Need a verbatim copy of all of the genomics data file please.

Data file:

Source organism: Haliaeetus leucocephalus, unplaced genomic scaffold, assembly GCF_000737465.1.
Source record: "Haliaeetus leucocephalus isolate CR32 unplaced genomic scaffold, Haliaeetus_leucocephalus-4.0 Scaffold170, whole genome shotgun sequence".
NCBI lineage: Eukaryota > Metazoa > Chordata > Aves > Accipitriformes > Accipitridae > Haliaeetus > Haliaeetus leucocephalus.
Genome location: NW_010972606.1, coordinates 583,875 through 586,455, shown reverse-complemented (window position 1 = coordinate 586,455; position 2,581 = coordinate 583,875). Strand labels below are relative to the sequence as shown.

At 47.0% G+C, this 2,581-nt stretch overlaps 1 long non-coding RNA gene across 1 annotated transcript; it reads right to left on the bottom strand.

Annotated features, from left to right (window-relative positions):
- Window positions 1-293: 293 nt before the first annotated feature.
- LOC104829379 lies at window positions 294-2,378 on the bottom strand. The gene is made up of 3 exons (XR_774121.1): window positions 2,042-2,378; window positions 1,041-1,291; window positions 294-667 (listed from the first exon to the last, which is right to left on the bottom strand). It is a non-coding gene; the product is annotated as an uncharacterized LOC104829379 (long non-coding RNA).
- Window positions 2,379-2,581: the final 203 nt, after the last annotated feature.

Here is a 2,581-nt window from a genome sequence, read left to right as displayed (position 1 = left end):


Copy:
Source organism: Haliaeetus leucocephalus, unplaced genomic scaffold, assembly GCF_000737465.1.
Source record: "Haliaeetus leucocephalus isolate CR32 unplaced genomic scaffold, Haliaeetus_leucocephalus-4.0 Scaffold170, whole genome shotgun sequence".
NCBI lineage: Eukaryota > Metazoa > Chordata > Aves > Accipitriformes > Accipitridae > Haliaeetus > Haliaeetus leucocephalus.
Genome location: NW_010972606.1, coordinates 583,875 through 586,455, shown reverse-complemented (window position 1 = coordinate 586,455; position 2,581 = coordinate 583,875). Strand labels below are relative to the sequence as shown.

At 47.0% G+C, this 2,581-nt stretch overlaps 1 long non-coding RNA gene across 1 annotated transcript; it reads right to left on the bottom strand.

Annotated features, from left to right (window-relative positions):
- Window positions 1-293: 293 nt before the first annotated feature.
- LOC104829379 lies at window positions 294-2,378 on the bottom strand. The gene is made up of 3 exons (XR_774121.1): window positions 2,042-2,378; window positions 1,041-1,291; window positions 294-667 (listed from the first exon to the last, which is right to left on the bottom strand). It is a non-coding gene; the product is annotated as an uncharacterized LOC104829379 (long non-coding RNA).
- Window positions 2,379-2,581: the final 203 nt, after the last annotated feature.

Here is a 2,581-nt window from a genome sequence, read left to right as displayed (position 1 = left end):